Gov. Brian Kemp urged all Georgians to schedule an appointment for coronavirus screening regardless of whether they have symptoms, as the state continues to expand testing for the disease even as the rapid growth has exposed new strains.
With the state no longer facing crippling shortages of key supplies, Kemp said Thursday that the capacity for testing now outstrips the public’s demand in the weeks after he began to reopen parts of the economy. That has stressed area labs, however, struggling to keep up with record numbers of tests.
Dr. Kathleen Toomey, the head of Georgia’s Department of Public Health, emphasized that the widespread testing of Georgians without symptoms is “particularly important” as the state beefs up its contact tracing program to track the disease’s spread.
>>More: Click here for information about free screenings in Georgia
The rapid expansion of testing has threatened to overwhelm some labs, and an investigation by The Atlanta Journal-Constitution and Channel 2 Action News found that a state-run partnership has struggled to keep pace with the demand. Test results have been delayed for more than 4,000 people.
The governor and his aides characterized the strain on the labs as a setback amid a steady escalation that's brought Georgia from the bottom of the pack in per-capita testing to the middle. And he praised a donation of roughly $1 million by the Chick-fil-A Peach Bowl to help the Augusta University Health System scale up a telemedicine screening program.
“Nobody was prepared for this widespread testing like we’re doing. Thankfully, we’ve ramped up our sampling with 66 testing sites around the state, so we are pushing our labs,” he said. “We wanted to increase our testing, and now we’re working on increasing our lab capacity.”
The pandemic continued to exact a grisly toll on Georgia’s elderly.
Kemp said more than half of the deaths linked to the disease, as well as about one-fifth of the overall cases, are linked to patients in long-term care facilities. About two-thirds of the state’s deaths involve patients with underlying health conditions or the “medically fragile.”
Georgia health officials also expressed fresh concerns about an outbreak of the coronavirus in northeast Georgia around Gainesville, where the number of new cases has increased exponentially during each week in April.
Nearly four dozen patients have died in the area’s main hospital system, and hundreds who work in the state’s poultry industry have been sickened by the disease.
A new mobile hospital and dozens of health care workers have been deployed to the region, and Insurance Commissioner John King helped establish a community task force to warn Spanish-speaking workers in the local poultry industry about the disease.
The state's nose-diving tax revenue complicates the state's response. As legislators held a virtual meeting to address the multibillion-dollar shortfall in the budget, Kemp sounded hopeful that help would come in a new stimulus package from Washington. But key lawmakers remain at odds over such a plan.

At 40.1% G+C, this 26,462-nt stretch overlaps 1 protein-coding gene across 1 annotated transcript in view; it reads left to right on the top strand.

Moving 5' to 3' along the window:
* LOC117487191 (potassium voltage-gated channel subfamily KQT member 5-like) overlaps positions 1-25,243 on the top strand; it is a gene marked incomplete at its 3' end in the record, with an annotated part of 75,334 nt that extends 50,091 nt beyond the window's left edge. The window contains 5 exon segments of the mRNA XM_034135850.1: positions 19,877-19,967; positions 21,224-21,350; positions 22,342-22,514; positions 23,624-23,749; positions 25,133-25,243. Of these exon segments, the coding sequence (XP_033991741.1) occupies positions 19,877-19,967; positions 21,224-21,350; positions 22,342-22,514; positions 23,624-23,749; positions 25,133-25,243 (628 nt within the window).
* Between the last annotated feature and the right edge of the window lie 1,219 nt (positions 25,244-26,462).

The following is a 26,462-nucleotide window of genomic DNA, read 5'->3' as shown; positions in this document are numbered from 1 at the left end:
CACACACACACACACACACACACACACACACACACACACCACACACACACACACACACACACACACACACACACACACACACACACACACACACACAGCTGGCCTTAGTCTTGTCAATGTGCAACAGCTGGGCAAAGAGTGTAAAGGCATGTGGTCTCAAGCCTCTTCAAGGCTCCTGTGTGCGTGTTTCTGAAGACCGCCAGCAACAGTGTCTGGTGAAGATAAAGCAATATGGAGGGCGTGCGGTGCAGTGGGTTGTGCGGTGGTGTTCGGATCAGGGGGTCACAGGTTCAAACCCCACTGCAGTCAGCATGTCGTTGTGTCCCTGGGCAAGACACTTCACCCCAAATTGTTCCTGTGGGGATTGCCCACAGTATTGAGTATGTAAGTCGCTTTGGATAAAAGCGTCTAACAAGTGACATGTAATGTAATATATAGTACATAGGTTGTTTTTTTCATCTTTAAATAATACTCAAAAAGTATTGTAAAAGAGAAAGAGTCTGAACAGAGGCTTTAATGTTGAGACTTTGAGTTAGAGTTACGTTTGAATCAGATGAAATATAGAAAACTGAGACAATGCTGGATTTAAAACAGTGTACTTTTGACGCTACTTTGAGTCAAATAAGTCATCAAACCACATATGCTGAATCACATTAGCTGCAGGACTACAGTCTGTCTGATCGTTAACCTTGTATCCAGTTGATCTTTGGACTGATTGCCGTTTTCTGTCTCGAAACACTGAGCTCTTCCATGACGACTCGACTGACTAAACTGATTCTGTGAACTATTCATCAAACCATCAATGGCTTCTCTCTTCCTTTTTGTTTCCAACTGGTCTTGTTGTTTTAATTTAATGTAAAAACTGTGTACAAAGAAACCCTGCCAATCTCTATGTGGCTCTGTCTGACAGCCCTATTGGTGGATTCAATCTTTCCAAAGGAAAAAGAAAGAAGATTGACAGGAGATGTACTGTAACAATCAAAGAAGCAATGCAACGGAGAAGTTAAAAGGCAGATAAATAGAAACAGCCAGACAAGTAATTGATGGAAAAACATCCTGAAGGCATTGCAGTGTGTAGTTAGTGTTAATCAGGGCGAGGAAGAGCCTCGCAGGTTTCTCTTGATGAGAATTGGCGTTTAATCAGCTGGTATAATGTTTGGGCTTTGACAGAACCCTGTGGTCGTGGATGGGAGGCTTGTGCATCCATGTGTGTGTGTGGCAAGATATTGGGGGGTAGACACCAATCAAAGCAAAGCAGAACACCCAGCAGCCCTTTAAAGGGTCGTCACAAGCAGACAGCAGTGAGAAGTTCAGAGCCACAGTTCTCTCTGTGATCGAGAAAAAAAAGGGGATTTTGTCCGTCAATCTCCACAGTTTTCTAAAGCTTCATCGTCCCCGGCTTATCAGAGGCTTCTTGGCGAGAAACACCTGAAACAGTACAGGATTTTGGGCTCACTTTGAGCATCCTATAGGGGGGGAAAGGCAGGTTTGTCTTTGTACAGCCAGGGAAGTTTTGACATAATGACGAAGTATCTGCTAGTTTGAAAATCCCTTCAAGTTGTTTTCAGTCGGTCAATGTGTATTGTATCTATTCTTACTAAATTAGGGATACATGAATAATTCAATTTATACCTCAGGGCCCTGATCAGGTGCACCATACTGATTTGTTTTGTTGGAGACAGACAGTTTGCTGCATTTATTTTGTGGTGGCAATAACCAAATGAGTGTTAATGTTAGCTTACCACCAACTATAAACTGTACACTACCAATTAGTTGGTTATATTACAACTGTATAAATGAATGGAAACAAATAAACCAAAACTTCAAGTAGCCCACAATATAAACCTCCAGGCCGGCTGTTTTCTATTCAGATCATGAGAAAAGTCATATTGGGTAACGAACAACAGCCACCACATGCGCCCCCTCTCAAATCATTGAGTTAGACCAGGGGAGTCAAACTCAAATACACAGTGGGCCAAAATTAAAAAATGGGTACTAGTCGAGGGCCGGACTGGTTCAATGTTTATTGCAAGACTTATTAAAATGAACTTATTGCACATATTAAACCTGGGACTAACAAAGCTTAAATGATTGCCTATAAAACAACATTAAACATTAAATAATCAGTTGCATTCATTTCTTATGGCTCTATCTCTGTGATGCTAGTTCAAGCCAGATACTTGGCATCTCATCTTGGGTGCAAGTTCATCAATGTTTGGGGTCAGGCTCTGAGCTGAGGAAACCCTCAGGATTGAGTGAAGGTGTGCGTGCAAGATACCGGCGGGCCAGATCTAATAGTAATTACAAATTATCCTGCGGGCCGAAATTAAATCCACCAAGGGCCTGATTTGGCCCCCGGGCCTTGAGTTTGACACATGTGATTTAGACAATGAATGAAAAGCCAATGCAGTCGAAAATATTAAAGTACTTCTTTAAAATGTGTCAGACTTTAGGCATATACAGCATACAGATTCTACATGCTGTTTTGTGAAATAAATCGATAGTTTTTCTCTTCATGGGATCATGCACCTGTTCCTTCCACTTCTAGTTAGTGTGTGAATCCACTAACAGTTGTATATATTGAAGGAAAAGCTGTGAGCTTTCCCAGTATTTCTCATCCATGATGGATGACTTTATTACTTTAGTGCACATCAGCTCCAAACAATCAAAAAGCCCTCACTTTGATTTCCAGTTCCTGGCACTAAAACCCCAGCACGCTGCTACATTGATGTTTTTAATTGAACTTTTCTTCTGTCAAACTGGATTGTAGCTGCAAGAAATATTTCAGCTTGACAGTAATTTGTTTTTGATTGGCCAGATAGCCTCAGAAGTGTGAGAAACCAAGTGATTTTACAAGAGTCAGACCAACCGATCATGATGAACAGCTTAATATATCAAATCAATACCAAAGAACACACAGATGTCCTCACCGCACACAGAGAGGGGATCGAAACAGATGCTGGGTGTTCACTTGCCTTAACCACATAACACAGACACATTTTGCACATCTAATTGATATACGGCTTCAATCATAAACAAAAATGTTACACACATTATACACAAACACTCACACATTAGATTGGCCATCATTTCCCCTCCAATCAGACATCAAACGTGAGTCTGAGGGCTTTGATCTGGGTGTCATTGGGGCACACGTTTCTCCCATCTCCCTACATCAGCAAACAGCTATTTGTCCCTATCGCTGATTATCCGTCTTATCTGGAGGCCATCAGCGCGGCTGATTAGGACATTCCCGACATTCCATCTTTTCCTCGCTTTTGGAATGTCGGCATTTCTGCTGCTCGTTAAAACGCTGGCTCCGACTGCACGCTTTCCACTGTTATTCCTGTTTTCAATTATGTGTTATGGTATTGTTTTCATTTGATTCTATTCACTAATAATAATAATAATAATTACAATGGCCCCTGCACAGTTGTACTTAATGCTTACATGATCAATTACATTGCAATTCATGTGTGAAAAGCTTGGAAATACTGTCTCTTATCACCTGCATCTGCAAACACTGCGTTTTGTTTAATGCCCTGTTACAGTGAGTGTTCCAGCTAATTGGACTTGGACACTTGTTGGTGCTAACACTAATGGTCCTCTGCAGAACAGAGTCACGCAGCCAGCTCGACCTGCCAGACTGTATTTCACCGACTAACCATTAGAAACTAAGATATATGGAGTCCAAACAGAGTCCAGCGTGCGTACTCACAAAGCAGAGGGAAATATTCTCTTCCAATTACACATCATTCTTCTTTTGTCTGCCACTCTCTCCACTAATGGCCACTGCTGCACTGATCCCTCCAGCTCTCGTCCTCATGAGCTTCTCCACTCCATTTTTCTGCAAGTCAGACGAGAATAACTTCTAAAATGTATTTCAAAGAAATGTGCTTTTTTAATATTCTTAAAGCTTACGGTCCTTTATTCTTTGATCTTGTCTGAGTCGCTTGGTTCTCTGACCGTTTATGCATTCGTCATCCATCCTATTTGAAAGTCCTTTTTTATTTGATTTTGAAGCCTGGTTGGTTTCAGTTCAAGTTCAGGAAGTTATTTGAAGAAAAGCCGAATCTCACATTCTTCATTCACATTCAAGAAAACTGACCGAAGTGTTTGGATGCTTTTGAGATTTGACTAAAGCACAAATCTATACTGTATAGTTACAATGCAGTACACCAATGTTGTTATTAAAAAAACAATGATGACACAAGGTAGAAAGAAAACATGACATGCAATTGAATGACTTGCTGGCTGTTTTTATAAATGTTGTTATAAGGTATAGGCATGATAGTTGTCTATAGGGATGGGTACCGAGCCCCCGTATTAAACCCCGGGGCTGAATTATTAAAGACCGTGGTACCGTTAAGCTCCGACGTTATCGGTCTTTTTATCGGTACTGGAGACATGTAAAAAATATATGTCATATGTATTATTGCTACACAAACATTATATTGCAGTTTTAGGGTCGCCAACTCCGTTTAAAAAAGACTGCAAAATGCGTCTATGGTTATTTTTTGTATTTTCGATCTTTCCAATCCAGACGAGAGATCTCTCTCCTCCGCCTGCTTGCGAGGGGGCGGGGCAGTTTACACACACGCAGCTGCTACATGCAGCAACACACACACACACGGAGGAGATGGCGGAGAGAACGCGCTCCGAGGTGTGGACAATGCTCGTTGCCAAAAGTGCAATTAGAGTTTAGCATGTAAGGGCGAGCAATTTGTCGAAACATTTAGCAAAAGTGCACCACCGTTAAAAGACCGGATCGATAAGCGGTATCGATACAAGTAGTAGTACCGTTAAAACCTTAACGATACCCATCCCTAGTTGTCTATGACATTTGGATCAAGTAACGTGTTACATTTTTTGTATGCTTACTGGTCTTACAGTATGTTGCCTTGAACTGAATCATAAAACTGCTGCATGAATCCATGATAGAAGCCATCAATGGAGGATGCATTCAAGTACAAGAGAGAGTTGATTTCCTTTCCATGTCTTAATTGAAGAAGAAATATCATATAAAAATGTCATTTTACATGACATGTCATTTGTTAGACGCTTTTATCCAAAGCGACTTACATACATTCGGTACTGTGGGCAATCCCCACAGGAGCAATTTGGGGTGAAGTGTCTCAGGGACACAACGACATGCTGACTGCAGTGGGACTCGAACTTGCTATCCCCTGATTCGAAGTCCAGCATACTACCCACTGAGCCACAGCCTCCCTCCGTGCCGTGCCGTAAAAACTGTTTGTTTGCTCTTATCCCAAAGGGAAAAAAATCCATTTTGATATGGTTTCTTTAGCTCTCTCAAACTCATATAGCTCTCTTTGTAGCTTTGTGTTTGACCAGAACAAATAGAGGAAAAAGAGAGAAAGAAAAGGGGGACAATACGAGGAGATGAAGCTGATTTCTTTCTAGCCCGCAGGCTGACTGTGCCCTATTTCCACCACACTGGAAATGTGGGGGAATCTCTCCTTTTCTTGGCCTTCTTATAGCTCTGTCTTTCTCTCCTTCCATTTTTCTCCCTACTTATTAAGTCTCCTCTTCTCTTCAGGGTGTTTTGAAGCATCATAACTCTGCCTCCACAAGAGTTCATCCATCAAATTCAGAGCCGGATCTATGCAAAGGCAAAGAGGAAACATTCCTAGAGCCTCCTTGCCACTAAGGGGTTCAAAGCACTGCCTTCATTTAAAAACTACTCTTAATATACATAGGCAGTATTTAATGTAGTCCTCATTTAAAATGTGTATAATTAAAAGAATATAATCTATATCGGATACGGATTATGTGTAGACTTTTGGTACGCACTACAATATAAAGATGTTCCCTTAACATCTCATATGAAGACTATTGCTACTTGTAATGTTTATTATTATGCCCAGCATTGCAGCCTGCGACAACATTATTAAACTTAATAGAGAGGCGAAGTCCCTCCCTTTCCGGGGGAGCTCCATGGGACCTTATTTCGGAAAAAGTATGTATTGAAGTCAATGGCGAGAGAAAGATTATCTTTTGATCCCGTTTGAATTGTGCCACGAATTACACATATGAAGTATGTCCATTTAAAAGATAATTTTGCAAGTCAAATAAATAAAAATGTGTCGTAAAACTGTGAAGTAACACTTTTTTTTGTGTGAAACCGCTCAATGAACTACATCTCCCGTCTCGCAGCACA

A key part of containing the spread of COVID-19 in Gainesville and elsewhere relies on the expansion of a new surveillance program that Toomey said has enjoyed a surge of interest.
Before the coronavirus arrived, the state employed about 250 contact tracers to track and contain the spread of infectious diseases such as measles, tuberculosis and HIV, and Toomey wants to quadruple that amount in the weeks ahead.
The DPH recently posted job listings for $15-an-hour part-time and full-time tracing positions, and Toomey said the department has received 1,000 applications. The department has plans to hire “at least 300” in the next several weeks, Toomey said, and another 300 as part of a second wave.
The department has also reached out to the state’s medical and public health schools seeking student interns, and Toomey said the DPH is currently training 200.
Toomey likened the hiring spree to a military operation and said at least two staff members from the CDC Foundation are helping coordinate training of the new workers.
“This is more than an epidemiologic activity,” she said. “This is a logistical deployment.”
Toomey dodged a question about whether there were currently enough employees in places to track all cases or if resources are being rationed to prioritize frontline workers, people in senior centers or other more vulnerable populations.
Some experts say Georgia will need many more tracers — thousands, not hundreds — to contain the virus and emphasize the importance of a robust testing system that can quickly pinpoint new infections.
Minnesota, which has about half the population of Georgia, recently announced it is seeking to build an army of up to 4,200 tracers. Texas wants to train an additional 2,850 tracers in addition to its current staff of 1,150, while California has a goal of employing 10,000 tracers.
Still, Toomey said the expanded program will provide Georgia with more widespread data to contain new outbreaks and prevent others while training a new generation of public health workers.
“We’re hoping,” she said, “that this will be part of a success of our efforts as well as stopping the spread of COVID-19.”